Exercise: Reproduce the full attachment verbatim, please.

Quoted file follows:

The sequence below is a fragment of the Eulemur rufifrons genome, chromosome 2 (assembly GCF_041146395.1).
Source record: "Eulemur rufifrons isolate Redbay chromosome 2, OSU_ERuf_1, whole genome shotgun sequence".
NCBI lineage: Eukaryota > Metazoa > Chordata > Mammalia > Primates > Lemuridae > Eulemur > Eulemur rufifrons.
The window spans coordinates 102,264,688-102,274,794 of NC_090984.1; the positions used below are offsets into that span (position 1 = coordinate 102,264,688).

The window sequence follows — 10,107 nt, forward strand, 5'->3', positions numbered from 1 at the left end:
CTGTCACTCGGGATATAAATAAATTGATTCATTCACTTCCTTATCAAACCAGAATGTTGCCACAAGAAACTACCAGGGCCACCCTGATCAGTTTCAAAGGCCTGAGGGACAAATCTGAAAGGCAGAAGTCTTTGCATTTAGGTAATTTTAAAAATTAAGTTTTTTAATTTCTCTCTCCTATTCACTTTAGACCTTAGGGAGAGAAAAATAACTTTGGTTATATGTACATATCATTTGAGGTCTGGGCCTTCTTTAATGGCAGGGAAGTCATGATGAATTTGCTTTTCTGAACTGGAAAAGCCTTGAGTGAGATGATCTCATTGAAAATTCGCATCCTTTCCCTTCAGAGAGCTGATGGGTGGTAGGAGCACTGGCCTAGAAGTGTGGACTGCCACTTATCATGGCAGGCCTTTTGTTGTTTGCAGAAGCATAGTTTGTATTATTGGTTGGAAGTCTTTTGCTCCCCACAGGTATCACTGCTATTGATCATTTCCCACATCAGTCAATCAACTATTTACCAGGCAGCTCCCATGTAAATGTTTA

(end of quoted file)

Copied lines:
The sequence below is a fragment of the Eulemur rufifrons genome, chromosome 2 (assembly GCF_041146395.1).
Source record: "Eulemur rufifrons isolate Redbay chromosome 2, OSU_ERuf_1, whole genome shotgun sequence".
NCBI lineage: Eukaryota > Metazoa > Chordata > Mammalia > Primates > Lemuridae > Eulemur > Eulemur rufifrons.
The window spans coordinates 102,264,688-102,274,794 of NC_090984.1; the positions used below are offsets into that span (position 1 = coordinate 102,264,688).

The window sequence follows — 10,107 nt, forward strand, 5'->3', positions numbered from 1 at the left end:
CTGTCACTCGGGATATAAATAAATTGATTCATTCACTTCCTTATCAAACCAGAATGTTGCCACAAGAAACTACCAGGGCCACCCTGATCAGTTTCAAAGGCCTGAGGGACAAATCTGAAAGGCAGAAGTCTTTGCATTTAGGTAATTTTAAAAATTAAGTTTTTTAATTTCTCTCTCCTATTCACTTTAGACCTTAGGGAGAGAAAAATAACTTTGGTTATATGTACATATCATTTGAGGTCTGGGCCTTCTTTAATGGCAGGGAAGTCATGATGAATTTGCTTTTCTGAACTGGAAAAGCCTTGAGTGAGATGATCTCATTGAAAATTCGCATCCTTTCCCTTCAGAGAGCTGATGGGTGGTAGGAGCACTGGCCTAGAAGTGTGGACTGCCACTTATCATGGCAGGCCTTTTGTTGTTTGCAGAAGCATAGTTTGTATTATTGGTTGGAAGTCTTTTGCTCCCCACAGGTATCACTGCTATTGATCATTTCCCACATCAGTCAATCAACTATTTACCAGGCAGCTCCCATGTAAATGTTTA